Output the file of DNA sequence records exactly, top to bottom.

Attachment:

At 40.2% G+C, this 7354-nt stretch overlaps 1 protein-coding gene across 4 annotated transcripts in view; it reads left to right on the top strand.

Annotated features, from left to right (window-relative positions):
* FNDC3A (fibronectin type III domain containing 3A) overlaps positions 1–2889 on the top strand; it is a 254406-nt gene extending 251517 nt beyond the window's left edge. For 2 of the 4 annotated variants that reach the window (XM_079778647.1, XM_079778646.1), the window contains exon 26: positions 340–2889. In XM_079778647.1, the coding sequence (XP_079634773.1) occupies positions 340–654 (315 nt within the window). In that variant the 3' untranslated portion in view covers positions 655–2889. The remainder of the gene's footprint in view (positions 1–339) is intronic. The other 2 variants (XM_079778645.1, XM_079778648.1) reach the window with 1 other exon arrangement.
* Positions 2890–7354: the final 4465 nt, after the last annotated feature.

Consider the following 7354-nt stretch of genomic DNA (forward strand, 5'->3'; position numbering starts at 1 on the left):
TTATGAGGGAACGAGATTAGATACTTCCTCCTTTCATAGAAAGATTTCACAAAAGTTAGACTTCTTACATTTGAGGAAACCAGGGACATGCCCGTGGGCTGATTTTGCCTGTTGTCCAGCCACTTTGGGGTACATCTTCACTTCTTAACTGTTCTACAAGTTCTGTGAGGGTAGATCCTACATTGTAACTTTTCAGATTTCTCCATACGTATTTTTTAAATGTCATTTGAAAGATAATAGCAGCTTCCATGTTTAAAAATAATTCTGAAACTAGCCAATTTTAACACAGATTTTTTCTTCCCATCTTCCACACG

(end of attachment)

At 40.2% G+C, this 7354-nt stretch overlaps 1 protein-coding gene across 4 annotated transcripts in view; it reads left to right on the top strand.

Annotated features, from left to right (window-relative positions):
* FNDC3A (fibronectin type III domain containing 3A) overlaps positions 1–2889 on the top strand; it is a 254406-nt gene extending 251517 nt beyond the window's left edge. For 2 of the 4 annotated variants that reach the window (XM_079778647.1, XM_079778646.1), the window contains exon 26: positions 340–2889. In XM_079778647.1, the coding sequence (XP_079634773.1) occupies positions 340–654 (315 nt within the window). In that variant the 3' untranslated portion in view covers positions 655–2889. The remainder of the gene's footprint in view (positions 1–339) is intronic. The other 2 variants (XM_079778645.1, XM_079778648.1) reach the window with 1 other exon arrangement.
* Positions 2890–7354: the final 4465 nt, after the last annotated feature.

Consider the following 7354-nt stretch of genomic DNA (forward strand, 5'->3'; position numbering starts at 1 on the left):
TTATGAGGGAACGAGATTAGATACTTCCTCCTTTCATAGAAAGATTTCACAAAAGTTAGACTTCTTACATTTGAGGAAACCAGGGACATGCCCGTGGGCTGATTTTGCCTGTTGTCCAGCCACTTTGGGGTACATCTTCACTTCTTAACTGTTCTACAAGTTCTGTGAGGGTAGATCCTACATTGTAACTTTTCAGATTTCTCCATACGTATTTTTTAAATGTCATTTGAAAGATAATAGCAGCTTCCATGTTTAAAAATAATTCTGAAACTAGCCAATTTTAACACAGATTTTTTCTTCCCATCTTCCACACG